Shakespeare: Three Classical Stratford Comedies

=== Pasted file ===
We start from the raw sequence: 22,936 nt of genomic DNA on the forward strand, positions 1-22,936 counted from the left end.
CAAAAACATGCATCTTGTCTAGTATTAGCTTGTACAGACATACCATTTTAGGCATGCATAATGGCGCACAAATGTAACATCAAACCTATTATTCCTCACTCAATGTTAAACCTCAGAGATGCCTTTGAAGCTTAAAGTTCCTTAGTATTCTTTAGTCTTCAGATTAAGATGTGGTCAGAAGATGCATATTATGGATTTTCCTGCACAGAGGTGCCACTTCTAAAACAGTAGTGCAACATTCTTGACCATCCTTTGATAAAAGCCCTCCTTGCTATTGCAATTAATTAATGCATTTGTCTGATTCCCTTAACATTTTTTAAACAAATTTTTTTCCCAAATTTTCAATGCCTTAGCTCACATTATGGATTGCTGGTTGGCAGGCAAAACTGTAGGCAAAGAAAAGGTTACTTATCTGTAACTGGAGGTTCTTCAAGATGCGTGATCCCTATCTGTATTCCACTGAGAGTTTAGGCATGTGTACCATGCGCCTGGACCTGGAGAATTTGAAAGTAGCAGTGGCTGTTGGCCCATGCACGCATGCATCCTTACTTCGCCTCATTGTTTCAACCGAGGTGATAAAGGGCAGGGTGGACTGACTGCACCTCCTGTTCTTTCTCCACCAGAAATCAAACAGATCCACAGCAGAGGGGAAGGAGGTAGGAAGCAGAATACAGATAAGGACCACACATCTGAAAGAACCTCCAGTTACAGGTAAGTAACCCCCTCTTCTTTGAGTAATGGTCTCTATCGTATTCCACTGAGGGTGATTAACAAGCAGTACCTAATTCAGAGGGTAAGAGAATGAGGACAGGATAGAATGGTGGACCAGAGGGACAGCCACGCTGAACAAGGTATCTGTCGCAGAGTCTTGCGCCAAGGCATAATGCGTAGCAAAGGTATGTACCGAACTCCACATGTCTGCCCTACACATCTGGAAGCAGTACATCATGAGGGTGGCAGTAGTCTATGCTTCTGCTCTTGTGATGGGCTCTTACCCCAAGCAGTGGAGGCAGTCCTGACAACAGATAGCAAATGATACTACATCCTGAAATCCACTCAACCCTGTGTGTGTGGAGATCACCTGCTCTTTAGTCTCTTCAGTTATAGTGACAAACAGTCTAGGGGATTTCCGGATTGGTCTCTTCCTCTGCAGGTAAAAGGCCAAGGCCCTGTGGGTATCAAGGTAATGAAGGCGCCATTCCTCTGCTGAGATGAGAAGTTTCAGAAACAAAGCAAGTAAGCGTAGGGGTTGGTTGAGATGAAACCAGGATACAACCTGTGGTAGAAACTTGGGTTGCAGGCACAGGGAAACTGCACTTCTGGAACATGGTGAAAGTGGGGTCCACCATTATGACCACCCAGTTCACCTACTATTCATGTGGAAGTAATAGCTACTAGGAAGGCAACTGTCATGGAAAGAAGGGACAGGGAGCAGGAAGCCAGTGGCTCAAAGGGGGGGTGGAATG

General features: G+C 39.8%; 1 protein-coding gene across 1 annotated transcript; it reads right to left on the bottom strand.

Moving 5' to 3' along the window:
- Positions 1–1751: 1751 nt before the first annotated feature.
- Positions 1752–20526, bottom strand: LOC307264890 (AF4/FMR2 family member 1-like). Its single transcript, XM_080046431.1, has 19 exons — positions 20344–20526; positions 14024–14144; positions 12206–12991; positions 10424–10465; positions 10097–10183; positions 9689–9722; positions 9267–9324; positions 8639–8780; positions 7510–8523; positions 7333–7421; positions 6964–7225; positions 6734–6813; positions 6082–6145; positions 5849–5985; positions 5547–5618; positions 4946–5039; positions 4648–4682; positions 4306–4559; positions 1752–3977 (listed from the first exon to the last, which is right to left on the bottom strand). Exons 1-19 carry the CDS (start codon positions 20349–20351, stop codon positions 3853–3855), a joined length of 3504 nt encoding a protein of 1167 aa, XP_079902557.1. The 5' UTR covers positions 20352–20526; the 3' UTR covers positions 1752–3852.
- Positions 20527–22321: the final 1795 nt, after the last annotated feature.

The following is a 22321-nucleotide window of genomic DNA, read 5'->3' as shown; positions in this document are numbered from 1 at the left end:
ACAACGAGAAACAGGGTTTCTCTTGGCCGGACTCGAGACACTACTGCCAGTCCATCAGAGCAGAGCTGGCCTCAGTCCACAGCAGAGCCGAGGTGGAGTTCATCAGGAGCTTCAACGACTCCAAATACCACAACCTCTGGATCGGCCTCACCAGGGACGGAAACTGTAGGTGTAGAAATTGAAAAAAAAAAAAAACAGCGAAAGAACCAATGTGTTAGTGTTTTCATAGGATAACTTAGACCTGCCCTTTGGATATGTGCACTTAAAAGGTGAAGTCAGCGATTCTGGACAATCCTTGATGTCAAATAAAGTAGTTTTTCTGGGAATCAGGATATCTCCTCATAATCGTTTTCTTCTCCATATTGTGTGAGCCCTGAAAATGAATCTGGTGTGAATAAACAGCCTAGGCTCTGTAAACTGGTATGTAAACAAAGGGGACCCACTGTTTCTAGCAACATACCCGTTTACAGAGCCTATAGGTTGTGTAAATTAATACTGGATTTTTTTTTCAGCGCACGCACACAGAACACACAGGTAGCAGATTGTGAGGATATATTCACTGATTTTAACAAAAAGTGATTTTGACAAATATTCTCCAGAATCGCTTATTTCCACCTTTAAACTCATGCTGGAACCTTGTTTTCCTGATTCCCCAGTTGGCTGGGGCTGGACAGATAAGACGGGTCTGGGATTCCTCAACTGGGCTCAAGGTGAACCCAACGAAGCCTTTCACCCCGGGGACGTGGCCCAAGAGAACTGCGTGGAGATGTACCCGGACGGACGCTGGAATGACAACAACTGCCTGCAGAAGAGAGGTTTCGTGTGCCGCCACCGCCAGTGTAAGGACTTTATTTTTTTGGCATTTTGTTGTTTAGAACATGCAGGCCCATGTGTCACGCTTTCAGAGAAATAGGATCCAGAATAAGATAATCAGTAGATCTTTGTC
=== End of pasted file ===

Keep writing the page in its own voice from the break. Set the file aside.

One of Shakespeare's later comedies, Much Ado About Nothing is the story of two very different sets of lovers: Beatrice and Benedick, and Claudio and Hero. Love, they say, is blind, and so it seems as misleading appearances, mistaken identities and deceptions both playful and perverse unfold. As Beatrice and Benedick wage a merry war of witty insults, the villainous Don John plots to destroy Hero's and Claudio's happiness. But the Don is thwarted by the redoubtable Dogberry, and though "men were deceivers ever", true love eventually prevails - even, it seems, over death itself. The Comedy of Errors: Two sets of identical twins spell double trouble in Shakespeare's zaniest comedy. Who would have guessed that Antipholus's long-lost identical twin had just arrived in town? Or that his servant, Dromio, also has a newly-landed identical-twin? Sheer confusion and delightful nonsense reign in Shakespeare's most madcap comedy, culminating in a series of misunderstandings that brings everyone to the brink of hysteria. This 1990 CBC/Stratford Festival co-production was brought to the legendary Stratford stage by the beloved director Richard Monette. Considered one of Shakespear's greatest comedies, As You Like It is, on one level, a merry amusement, but on a deeper level, the characters discuss love, aging, the natural world, & death. Rosalind, the daughter of the banished Duke Senior, falls in love with Orlando, the disinherited son of one of the Duke's friends. When she is banished from court by her usurping uncle Duke Frederick, Rosalind disguises herself as Ganymede & travels with her royal cousin Celia & the Jester Touchstone to the Forest of Arden where her father & his friends live in Exile. Orlando joins the outcasts & seeing an opportunity to test his love. Rosalind engages him in a game of role-playing.